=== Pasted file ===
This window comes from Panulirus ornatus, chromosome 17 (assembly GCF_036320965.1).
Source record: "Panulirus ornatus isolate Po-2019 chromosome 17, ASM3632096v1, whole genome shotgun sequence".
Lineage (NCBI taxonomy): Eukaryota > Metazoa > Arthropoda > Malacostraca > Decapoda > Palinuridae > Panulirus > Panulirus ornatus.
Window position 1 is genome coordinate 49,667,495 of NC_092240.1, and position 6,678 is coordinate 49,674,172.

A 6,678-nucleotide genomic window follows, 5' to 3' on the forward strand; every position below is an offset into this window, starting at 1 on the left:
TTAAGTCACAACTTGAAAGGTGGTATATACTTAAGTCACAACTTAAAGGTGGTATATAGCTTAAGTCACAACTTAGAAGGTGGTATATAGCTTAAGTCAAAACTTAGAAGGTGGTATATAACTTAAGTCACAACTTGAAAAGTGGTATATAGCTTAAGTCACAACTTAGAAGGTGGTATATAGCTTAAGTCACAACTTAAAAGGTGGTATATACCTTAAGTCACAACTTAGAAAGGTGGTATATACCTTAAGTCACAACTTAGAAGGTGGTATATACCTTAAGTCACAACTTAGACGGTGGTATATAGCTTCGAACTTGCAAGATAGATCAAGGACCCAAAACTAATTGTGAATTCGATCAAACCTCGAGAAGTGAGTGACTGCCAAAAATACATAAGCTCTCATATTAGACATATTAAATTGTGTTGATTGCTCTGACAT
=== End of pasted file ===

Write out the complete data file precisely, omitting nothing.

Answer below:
This window comes from Panulirus ornatus, chromosome 17 (assembly GCF_036320965.1).
Source record: "Panulirus ornatus isolate Po-2019 chromosome 17, ASM3632096v1, whole genome shotgun sequence".
Lineage (NCBI taxonomy): Eukaryota > Metazoa > Arthropoda > Malacostraca > Decapoda > Palinuridae > Panulirus > Panulirus ornatus.
Window position 1 is genome coordinate 49,667,495 of NC_092240.1, and position 6,678 is coordinate 49,674,172.

A 6,678-nucleotide genomic window follows, 5' to 3' on the forward strand; every position below is an offset into this window, starting at 1 on the left:
TTAAGTCACAACTTGAAAGGTGGTATATACTTAAGTCACAACTTAAAGGTGGTATATAGCTTAAGTCACAACTTAGAAGGTGGTATATAGCTTAAGTCAAAACTTAGAAGGTGGTATATAACTTAAGTCACAACTTGAAAAGTGGTATATAGCTTAAGTCACAACTTAGAAGGTGGTATATAGCTTAAGTCACAACTTAAAAGGTGGTATATACCTTAAGTCACAACTTAGAAAGGTGGTATATACCTTAAGTCACAACTTAGAAGGTGGTATATACCTTAAGTCACAACTTAGACGGTGGTATATAGCTTCGAACTTGCAAGATAGATCAAGGACCCAAAACTAATTGTGAATTCGATCAAACCTCGAGAAGTGAGTGACTGCCAAAAATACATAAGCTCTCATATTAGACATATTAAATTGTGTTGATTGCTCTGACAT